This is the lung cancer that Mila Ximénez suffered from: very serious and difficult to diagnose

The popular Save Me collaborator had been fighting the “most feared” of tumors for a year, a type of cancer with a complicated prognosis that took her away from television after long chemotherapy sessions.

Lung cancer: this is the serious tumor that Mila Ximénez suffered

The sad death of Mila Ximénez puts one of the most feared diseases, lung cancer, back in the public eye. Is about one of the most common tumors but also the most difficult to diagnose and treat. Fortunately, doctors and researchers are managing to unravel the opacity of this cancer and in recent years it has been better understood, which is allowing the development of new therapies aimed at the many fronts that this tumor opens up in the body.

What has been known for a long time is that tobacco is the main cause of 80% of lung cancers that are diagnosed, about 29,500 each year, of which 8,000 are women. This last figure has been growing in recent decades, precisely due to the greater number of women smokers in the last half century.

Being the fourth most diagnosed cancer (after colorectal, prostate or breast cancer), it is the one that generates the highest number of deaths: it is responsible for one in five cancer deaths in our country, according to the report ‘Las Cancer figures in Spain’, from the Spanish Society of Medical Oncology (SEOM). In women, however, it is the third with 12.3% of deathsafter colorectal and breast cancer.

Five-year survival (after which the risk of relapse is assumed to be minimal) is 12.7% in men and 17.6% in women. The good news is that these percentages have been increasing little by little in recent decades. Just 10 years ago, it was 16% in women.

Even so, it is a very low survival compared to other frequent cancers, such as breast cancer. This is mainly due to the fact that most cases are diagnosed in advanced stages of the diseaseas happened with Mila Ximénez: when the tumor was detected in June 2020, it had already spread to the liver and other areas of the body, which made surgical intervention unfeasible.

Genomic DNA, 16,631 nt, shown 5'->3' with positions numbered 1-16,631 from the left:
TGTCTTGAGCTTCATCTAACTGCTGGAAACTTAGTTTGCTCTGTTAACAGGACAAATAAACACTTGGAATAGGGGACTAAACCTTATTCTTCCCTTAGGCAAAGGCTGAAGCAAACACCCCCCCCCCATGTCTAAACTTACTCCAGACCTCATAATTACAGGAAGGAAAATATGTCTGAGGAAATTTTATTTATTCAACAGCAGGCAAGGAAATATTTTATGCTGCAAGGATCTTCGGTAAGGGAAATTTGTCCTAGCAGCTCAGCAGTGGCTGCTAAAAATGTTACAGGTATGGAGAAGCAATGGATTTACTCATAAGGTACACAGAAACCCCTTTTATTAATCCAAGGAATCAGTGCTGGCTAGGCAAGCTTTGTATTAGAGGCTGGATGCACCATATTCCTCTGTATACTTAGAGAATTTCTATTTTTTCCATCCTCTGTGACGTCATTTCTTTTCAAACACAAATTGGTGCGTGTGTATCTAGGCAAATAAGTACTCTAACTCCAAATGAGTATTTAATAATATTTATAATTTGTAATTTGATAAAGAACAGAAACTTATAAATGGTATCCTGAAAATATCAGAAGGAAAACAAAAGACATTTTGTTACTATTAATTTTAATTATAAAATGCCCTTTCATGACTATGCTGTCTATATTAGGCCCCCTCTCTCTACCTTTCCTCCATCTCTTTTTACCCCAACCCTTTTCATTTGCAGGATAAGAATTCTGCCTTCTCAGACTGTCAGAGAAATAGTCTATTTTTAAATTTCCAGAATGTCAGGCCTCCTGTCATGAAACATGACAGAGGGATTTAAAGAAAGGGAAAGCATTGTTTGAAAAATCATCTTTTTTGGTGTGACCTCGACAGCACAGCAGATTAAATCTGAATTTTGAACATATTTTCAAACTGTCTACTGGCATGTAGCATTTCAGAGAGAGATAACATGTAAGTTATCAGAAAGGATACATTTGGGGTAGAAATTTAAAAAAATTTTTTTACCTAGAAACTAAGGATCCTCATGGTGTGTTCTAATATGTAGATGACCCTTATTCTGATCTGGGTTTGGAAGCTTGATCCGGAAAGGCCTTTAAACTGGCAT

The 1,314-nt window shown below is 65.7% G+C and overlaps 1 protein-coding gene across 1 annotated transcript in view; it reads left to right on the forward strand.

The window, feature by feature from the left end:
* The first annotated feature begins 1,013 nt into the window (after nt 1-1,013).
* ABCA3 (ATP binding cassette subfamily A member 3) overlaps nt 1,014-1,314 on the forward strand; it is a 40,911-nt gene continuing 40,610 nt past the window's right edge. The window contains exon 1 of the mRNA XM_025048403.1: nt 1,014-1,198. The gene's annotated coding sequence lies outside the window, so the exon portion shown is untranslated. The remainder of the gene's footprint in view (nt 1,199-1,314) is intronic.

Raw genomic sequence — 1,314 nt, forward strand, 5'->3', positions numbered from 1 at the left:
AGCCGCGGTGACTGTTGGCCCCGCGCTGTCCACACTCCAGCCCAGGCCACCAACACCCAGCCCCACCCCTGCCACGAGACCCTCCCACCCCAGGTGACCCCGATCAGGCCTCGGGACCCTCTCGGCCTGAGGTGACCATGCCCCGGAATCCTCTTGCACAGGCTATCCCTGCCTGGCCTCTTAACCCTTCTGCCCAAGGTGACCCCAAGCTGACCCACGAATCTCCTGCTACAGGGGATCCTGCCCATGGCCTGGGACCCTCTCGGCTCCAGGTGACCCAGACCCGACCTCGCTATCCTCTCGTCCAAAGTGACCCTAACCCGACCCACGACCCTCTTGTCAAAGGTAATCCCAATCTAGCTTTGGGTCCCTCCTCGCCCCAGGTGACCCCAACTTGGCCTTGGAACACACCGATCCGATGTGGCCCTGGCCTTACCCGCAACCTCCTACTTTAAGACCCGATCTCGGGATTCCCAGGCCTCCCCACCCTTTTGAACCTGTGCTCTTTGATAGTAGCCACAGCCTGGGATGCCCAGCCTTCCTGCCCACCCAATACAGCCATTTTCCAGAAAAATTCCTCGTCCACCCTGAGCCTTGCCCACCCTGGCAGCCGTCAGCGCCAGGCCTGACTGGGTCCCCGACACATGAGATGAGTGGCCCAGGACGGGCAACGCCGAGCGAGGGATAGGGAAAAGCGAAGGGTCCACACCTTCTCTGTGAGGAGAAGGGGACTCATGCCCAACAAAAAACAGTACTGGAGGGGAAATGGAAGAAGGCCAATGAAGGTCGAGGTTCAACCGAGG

Early diagnosis is the main challenge of this pathology. Only in 21% of cases are they detected in early stages. The problem is that currently Reaching the diagnosis requires several tests, starting with blood tests and continuing with X-rays, cytology or CT scans. Population screening strategies, such as mammograms in the case of breast cancer, have so far been dismissed due to their complexity and lack of reliability.

Advances in the treatment of lung cancer

Where more progress has been made is in treatment. In recent years, various mutations that play a key role in the disease have been identified, and drugs directed against them have been developed. Tumor sequencing (because each one has specific mutations) is important to determine the order of treatment for each patient. And it is that, as they comment from the SEOM, “lung cancer is the best example of precision medicine”.

Thus, treatments have been developed for mutations in the EGRF (gefitinib, erlotinib, afatinib), ALK (crizotinib, ceritinib, alectinib, brigatinib) or ROS-1 (crizotinib) genes. There are genes, such as BRAF or HER2, that affect other cancers such as melanoma or breast cancer, and some more, such as MET, RET or NRTK for which various drugs are being tested, although the European Medicines Agency has not yet authorized in several of them the indication in lung cancer.

Such diversity explains the difficulty of fighting lung cancer. There are numerous and varied mutations that accumulate over time until the tumor appears, as if the cancer cells had to sneak past numerous checkpoints until they could grow uncontrollably. The above therapies are known as monoclonal antibodies and have been developed in recent decades, they are usually offered in various combinations and also together with platinum-based chemotherapies. It is these combinations that have been shown to further prolong the survival of these patients.

With everything, there is a good part of these cancers that do not have a key mutation identified. In these cases, chemotherapy is the mainstay of treatment, although it is also combined with some monoclonal antibodies, such as bevacizumab, whose function is to prevent the development of blood capillaries that feed tumors.

In recent years, a new weapon has emerged with the ability to change the course of the disease in its worst states. This is immunotherapy, which consists of treatments that ‘discover’ cancer cells to the body’s immune system and are attacked by it.

Pembrolizumab is the therapy that leads this revolution and, together with nivolumab, is being used in metastatic lung cancer and is starting to be used in earlier stages. They are most effective when PD-L1 protein expression levels are highalthough various trials have shown its benefits when used together with chemotherapy in tumors that do not have clearly identified genetics or do not express PD-L1 sufficiently.

The battle against lung cancer is one of the most difficult in oncology and, in fact, for many years doctors seemed unable to change its prognosis. Step by step they have been achieving various achievements and, although many of its variants are still far from curbing the disease, the expectation of the future glimpses a positive panorama that until recently seemed impossible to imagine.

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